In the absence of global regulations to force the industry to clean up, governments and companies hope voluntary green corridors can help test zero-carbon technologies. Yet there are limits to what can be done without a carbon levy or worldwide rules
Recent containerships fixtures include a 2,700 teu feedermax unit fixed to a Chinese operator at $150,000 per day on an Asia-Australia route
Cargoship allowed to leave Mariupol after four months | Box carriers should expect more European delays | Parting words for Biden as Engelstoft retires from Maersk
Shipping businesses that find the right balance of advanced technology and progressive staff recruitment, training and retention will be rewarded with success
In this Expert Focus video, produced as part of Lloyd’s List’s Future of Shipping programme, OrbitMI chief executive officer Ali Riaz explains how the future of shipping is digital and why leadership is critical to building a digital future
CMA CGM has purchased a pair of feedermax boxships from Hong Kong-based owners. At the same time it has bought two panamax units from Israel’s XT Management
Using ammonia as a fuel poses both high and intolerable risks in some circumstances, so the hazards should be eliminated or sufficient controls put in place to significantly reduce the risk to a tolerable level
US president claims to be ‘viscerally angry’ about the container linesthat he blames for inflation, soaring freight rates, supply chain congestion and much in between. The political theatre of the Ocean Shipping Reform Act was on show in the US this week, but to help explain what it really means for shipping this week’s Lloyd’s List Podcast features two people who really know what’s going on: Federal Maritime Commissioner chairman Daniel Maffei and World Shipping Council chief executive John Butler
Special Report: Decarbonisation
Fuel options are slim and future regulations uncertain as shipping maps its course to decarbonisation, leaving companies with few good choices. Collaboration, efficiency and flexibility will be vital, but shipping has its work cut out to become carbon-free come 2050.
Click here to view the full report
As part of our Future of Shipping programme industry leaders and sector experts map the path to a sustainable and profitable future.
‘The shipping industry itself has set itself a pretty mealy-mouthed target of 5% by 2030. I think that 15% is a respectable target. By 2030 we shouldn’t have any engines which are not dual-fuel capable so that by 2040, we’ve got a shipping industry which can go carbon neutral.’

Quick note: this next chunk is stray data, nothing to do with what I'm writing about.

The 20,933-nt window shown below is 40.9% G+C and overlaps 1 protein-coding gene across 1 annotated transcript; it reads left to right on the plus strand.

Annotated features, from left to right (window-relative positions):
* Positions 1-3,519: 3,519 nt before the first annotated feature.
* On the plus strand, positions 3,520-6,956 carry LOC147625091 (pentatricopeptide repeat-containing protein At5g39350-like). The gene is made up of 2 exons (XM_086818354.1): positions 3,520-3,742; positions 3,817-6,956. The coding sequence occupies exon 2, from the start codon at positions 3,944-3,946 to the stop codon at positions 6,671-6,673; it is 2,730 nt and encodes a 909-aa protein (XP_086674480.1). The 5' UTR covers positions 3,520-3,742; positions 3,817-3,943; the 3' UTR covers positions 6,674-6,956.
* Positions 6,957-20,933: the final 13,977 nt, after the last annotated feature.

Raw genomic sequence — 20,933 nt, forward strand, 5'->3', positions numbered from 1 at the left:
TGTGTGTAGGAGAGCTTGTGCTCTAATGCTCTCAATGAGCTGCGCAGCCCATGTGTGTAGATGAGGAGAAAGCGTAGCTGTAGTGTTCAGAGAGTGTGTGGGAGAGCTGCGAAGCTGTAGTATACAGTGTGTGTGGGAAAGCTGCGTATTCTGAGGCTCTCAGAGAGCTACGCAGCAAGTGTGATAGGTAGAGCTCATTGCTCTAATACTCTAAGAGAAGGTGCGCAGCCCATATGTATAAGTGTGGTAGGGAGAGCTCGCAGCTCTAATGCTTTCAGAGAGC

‘We are at an inflection point. First mover activities are going to inform and inspire the rest of the industry. They need to be enabled and supported, meaning that individual governments need to engage in this process and make sure that we have regulation in place that supports it in the interim until we get global regulation in place.’
‘We need to get closer to our customers and co-operate on making this industry more efficient. Because there’s so much waste. The moment you put a value on carbon and decreasing the carbon footprint, I think that people have a tendency to be more friendly, open to discuss and see how they can co-operate together.’
‘There are some tough decisions to be made, but I think the reality is the old business models that we had are not going to survive this and I think that a lot of companies will have to figure out how they actually deal with this. So, I really want to see that happening between us and our clients and I believe that that will mean a dramatic change of the contractual relationship that exists between the two of us.’
The Shipping Podcast
The skills landscape is changing. Traditional ways of bringing seafarers into the office, while good in keeping in touch with the sea, will not meet the needs of a digitally-enabled, purpose-driven business
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